Synthesis of linear ZnO structures by a thermal decomposition method and their characterisation

K. K. Devarepally, D. C. Cox, A. T. Fry, V. Stolojan, R. J. Curry, M. Munz

Research output: Contribution to journalArticlepeer-review

9 Scopus citations


The semiconductor zinc oxide (ZnO) is a promising material for applications in optoelectronics, photochemistry and chemical sensing. Furthermore, ZnO structures can be grown with a large variety of sizes and shapes. Devices with ZnO rods or wires as their core elements can be used in solar cells, gas sensors or biosensors. In this article, an easy approach for the non-aqueous wet chemical synthesis of ZnO structures is presented that employs the solvent trioctylamine (TOA) and the surfactant hexamethylenetetramine (HMTA). Using the thermal decomposition method, rod-shaped structures were grown that are suitable for the fabrication of electrical devices. A detailed study was carried out to investigate the effects of various reaction parameters on the growth process. Both the concentration of the surfactant HMTA and the zinc precursor zincacetylacetonate (Zn(acac) 2) were found to show strong effects on the resulting morphology. In addition to structural characterisation using XRD, SEM and TEM, also optical properties of rod-shaped ZnO structures were measured. Rod-shaped structures were obtained for the following conditions: reaction time 4 h, reaction temperature 70 °C, 1 mmol of Zn(acac) 2, 4 mmol of HMTA and 25 mL of the solvent TOA. Photoluminescence and photoluminescence excitation spectroscopy of samples grown under these conditions provided information on levels of defect states that could be critical for chemical sensing applications. Two narrow peaks around 254 and 264 nm were found that are well above the band gap of ZnO.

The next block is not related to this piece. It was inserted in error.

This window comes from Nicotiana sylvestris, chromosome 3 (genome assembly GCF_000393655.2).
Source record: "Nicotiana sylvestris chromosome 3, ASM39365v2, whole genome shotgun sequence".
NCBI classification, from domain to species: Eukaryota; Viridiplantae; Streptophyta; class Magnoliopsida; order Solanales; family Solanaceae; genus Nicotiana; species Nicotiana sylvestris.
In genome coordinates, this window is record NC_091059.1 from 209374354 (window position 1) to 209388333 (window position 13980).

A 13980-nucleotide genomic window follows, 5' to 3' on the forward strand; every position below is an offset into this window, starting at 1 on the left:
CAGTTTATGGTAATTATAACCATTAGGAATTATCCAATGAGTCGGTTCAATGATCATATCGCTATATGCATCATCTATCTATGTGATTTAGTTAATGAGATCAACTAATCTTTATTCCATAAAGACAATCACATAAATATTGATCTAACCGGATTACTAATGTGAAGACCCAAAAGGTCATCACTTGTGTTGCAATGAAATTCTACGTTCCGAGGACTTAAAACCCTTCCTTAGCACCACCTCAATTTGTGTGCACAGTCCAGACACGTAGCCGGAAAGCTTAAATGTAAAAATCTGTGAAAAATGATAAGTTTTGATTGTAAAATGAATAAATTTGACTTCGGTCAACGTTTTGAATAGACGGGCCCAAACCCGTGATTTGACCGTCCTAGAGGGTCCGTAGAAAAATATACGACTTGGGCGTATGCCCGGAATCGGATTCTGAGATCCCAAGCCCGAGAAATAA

Original languageEnglish
Pages (from-to)1893-1901
Number of pages9
JournalJournal of Materials Science
Issue number4
StatePublished - 1 Feb 2012
Externally publishedYes

ASJC Scopus subject areas

  • Materials Science (all)
  • Mechanics of Materials
  • Mechanical Engineering


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